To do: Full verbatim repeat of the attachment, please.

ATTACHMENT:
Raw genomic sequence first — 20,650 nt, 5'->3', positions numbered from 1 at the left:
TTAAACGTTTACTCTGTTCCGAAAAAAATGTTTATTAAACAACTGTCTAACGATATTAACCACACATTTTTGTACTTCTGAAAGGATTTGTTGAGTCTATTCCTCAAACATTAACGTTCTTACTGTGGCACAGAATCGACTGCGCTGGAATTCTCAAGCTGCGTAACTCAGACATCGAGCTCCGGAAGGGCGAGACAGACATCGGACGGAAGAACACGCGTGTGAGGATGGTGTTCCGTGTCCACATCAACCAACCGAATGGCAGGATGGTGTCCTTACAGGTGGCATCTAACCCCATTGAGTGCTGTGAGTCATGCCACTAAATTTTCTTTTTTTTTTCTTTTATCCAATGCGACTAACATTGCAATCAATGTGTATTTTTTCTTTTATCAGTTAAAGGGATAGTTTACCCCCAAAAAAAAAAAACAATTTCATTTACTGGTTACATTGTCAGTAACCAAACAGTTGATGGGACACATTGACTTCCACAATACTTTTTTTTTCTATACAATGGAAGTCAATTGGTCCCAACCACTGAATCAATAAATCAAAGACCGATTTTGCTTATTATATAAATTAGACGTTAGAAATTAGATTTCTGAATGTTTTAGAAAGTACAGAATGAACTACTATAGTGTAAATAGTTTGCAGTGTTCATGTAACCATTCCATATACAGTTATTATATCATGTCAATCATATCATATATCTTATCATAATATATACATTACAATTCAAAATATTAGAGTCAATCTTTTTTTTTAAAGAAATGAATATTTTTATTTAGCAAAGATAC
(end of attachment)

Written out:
Raw genomic sequence first — 20,650 nt, 5'->3', positions numbered from 1 at the left:
TTAAACGTTTACTCTGTTCCGAAAAAAATGTTTATTAAACAACTGTCTAACGATATTAACCACACATTTTTGTACTTCTGAAAGGATTTGTTGAGTCTATTCCTCAAACATTAACGTTCTTACTGTGGCACAGAATCGACTGCGCTGGAATTCTCAAGCTGCGTAACTCAGACATCGAGCTCCGGAAGGGCGAGACAGACATCGGACGGAAGAACACGCGTGTGAGGATGGTGTTCCGTGTCCACATCAACCAACCGAATGGCAGGATGGTGTCCTTACAGGTGGCATCTAACCCCATTGAGTGCTGTGAGTCATGCCACTAAATTTTCTTTTTTTTTTCTTTTATCCAATGCGACTAACATTGCAATCAATGTGTATTTTTTCTTTTATCAGTTAAAGGGATAGTTTACCCCCAAAAAAAAAAAACAATTTCATTTACTGGTTACATTGTCAGTAACCAAACAGTTGATGGGACACATTGACTTCCACAATACTTTTTTTTTCTATACAATGGAAGTCAATTGGTCCCAACCACTGAATCAATAAATCAAAGACCGATTTTGCTTATTATATAAATTAGACGTTAGAAATTAGATTTCTGAATGTTTTAGAAAGTACAGAATGAACTACTATAGTGTAAATAGTTTGCAGTGTTCATGTAACCATTCCATATACAGTTATTATATCATGTCAATCATATCATATATCTTATCATAATATATACATTACAATTCAAAATATTAGAGTCAATCTTTTTTTTTAAAGAAATGAATATTTTTATTTAGCAAAGATAC